With the end of the semester drawing near, many students are thinking about where they are going to live and who they are going to live with next semester. College students have many options for housing from residence halls to greek life residences. One option some students might consider is living in a scholarship house. K-State’s campus is home to three scholarship houses: Alpha of Clovia, Smurthwaite Leadership and Scholarship House and Smith Scholarship House.
Scholarship houses at K-State encourage leadership, scholarship and fellowship for their residents who are chosen through an application and interview process. For a lower rate, scholarship house residents engage in community living and assume more responsibilities than a student in the residence halls would, such as cooking and cleaning.
Alpha of Clovia 4-H Scholarship House
“What I like best about it is that it feels like a tight knit family but we are all very different,” Heidi Katt, junior in pre-nursing and a New Membership Chairwoman for Clovia, said.
Founded in 1931 and supported by the Kansas 4-H Foundation, Clovia used to be a part of the Panhellenic Council until it established itself as an independent cooperative house in 1961. Clovia looks for women who were in the 4-H program for at least two years and have a 3.0 high school GPA or 2.65 college GPA, which they are required to maintain.
“It’s big enough to have diversity but small enough to feel that you belong, that you’re cared about, which is really nice in college,” Katt said.
Clovia charges residents $1,600 per semester, $2,380 cheaper than the standard rate for room and board with a 15 meal, meal-plan in the residence halls.
Smurthwaite Leadership and Scholarship House
While Clovia is part of a national organization, Smurthwaite is part of the K-State Housing and Dining Services and can house up to 46 women.
“I think for K-State it offers a really unique opportunity,” Sara Peters, graduate student in counseling and student development in and Smurthwaite’s assistant coordinator, said. “They get the opportunity to learn these skills where if you lived in a traditional residence hall you don’t necessarily have to take care of all of these things.”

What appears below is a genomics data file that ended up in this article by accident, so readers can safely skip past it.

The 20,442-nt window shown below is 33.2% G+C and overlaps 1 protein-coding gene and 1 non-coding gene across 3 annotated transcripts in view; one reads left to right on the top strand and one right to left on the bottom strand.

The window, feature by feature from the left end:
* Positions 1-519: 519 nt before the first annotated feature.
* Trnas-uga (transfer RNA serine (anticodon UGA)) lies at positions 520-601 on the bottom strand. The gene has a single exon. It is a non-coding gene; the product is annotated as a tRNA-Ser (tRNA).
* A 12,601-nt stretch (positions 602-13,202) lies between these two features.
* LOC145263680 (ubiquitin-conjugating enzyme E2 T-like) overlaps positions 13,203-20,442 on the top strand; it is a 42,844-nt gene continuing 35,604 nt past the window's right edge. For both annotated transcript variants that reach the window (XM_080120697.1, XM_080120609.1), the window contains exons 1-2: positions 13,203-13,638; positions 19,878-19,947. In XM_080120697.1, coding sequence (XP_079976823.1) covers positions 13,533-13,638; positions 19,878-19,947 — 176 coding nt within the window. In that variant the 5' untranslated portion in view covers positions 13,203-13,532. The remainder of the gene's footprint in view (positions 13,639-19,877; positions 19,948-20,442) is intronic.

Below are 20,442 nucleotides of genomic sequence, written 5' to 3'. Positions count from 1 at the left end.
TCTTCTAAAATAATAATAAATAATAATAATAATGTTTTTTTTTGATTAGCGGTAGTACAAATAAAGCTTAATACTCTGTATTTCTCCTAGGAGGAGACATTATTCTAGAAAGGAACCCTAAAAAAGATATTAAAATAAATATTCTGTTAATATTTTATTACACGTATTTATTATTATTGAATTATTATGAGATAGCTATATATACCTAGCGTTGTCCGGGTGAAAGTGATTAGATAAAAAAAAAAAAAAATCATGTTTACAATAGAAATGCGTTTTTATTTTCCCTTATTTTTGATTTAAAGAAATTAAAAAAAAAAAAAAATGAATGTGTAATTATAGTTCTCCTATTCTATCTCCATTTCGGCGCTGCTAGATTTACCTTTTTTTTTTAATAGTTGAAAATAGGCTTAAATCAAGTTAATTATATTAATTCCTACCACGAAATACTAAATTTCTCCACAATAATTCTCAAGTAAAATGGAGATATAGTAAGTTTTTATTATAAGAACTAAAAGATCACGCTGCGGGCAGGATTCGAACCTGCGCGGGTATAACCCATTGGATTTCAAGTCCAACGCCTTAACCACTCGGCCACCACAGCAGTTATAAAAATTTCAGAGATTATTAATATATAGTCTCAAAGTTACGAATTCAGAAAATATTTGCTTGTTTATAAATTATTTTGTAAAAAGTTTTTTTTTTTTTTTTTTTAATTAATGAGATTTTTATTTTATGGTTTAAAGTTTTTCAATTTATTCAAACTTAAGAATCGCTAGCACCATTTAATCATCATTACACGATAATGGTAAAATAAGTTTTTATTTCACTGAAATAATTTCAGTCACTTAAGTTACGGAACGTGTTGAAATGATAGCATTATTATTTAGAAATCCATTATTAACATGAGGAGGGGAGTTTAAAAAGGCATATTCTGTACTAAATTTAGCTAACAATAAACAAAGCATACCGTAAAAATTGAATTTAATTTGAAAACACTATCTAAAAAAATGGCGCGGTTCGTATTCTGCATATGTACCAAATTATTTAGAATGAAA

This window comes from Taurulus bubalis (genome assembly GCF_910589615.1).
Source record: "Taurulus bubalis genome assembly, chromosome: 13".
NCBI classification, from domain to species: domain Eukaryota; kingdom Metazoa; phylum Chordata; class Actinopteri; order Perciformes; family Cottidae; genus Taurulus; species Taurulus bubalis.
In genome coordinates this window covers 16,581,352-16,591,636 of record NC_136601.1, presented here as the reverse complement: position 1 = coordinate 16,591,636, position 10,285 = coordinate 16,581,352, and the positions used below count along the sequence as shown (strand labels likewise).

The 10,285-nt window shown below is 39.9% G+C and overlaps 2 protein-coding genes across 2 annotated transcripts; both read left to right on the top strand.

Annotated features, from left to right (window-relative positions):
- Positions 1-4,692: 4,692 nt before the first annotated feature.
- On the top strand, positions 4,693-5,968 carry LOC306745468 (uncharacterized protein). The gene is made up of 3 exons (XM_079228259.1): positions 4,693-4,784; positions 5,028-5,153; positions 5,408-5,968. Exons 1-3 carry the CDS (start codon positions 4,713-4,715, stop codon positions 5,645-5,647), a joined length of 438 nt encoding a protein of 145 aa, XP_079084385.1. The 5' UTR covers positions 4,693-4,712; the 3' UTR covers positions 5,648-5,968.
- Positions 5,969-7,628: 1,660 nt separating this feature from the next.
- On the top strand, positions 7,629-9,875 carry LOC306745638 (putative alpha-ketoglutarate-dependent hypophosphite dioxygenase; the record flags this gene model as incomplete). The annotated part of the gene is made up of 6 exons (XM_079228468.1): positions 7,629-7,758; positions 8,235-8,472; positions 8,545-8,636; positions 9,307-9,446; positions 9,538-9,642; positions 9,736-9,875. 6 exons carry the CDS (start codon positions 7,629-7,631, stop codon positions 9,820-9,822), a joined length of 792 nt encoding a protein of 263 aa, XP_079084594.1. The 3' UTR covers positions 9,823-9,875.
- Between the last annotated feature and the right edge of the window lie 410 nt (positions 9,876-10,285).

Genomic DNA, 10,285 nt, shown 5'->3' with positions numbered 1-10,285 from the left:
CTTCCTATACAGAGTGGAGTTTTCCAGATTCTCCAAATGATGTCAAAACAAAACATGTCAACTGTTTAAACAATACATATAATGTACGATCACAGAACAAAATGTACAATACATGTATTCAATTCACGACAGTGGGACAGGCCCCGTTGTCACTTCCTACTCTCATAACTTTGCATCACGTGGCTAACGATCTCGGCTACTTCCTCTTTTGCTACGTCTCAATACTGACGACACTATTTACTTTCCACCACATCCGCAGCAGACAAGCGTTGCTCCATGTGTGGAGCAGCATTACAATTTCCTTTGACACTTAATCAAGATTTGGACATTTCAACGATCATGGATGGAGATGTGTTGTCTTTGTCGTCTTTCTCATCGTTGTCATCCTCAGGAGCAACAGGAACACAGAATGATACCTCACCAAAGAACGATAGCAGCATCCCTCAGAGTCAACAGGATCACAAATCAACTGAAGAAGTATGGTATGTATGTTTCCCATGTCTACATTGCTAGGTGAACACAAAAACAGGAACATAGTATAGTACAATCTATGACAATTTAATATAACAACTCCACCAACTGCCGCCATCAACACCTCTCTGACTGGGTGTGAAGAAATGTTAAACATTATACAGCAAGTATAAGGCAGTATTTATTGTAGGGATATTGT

Smurthwaite residents must maintain a 2.8 cumulative GPA, join at least one student organization at K-State, partake in community service, complete chores and more.
“They are really taking on these leadership roles and taking responsibility for their actions and for someone going into college student development it’s really awesome to see these women emerging as strong leaders,” Peters said.
Smurthwaite charges residents $3,490 per semester, $490 cheaper than the standard rate for room and board with a 15 meal meal-plan in the residence halls.
Smith Scholarship House
Smurthwaite, like Clovia, is an all-female housing option for students. For males interested in scholarship housing, there is Smith Scholarship House. Patrick Stegman and Josh Smith, both juniors in mechanical engineering at K-State, are the president and vice president of Smith Scholarship House, respectively.
“We are just looking for guys that want to live in a community,” Patrick Smith, vice president of Smith Scholarship House, said. “Maybe they are sick of the dorm thing, or don’t want to live on their own, or have the resources to.”
Founded in 1958, Smith House, like Smurthwaite and Clovia, is a self-sustaining living arrangement that houses approximately 34 men.
“It’s gotta be the sense of community that you build,” Stegman said when asked about his favorite thing about the Smith House. “You guys really start clicking and it’s really awesome to be able to live with 33 other guys that are all on the same page as you.”
Smith charges residents $2,463 per semester and offers a 17 meal, meal-plan, $1,517 cheaper than the standard rate for room and board with a 15 meal, meal-plan in the residence halls.
So next semester when you look to move off-campus, consider the community environment offered by the various scholarship houses on campus.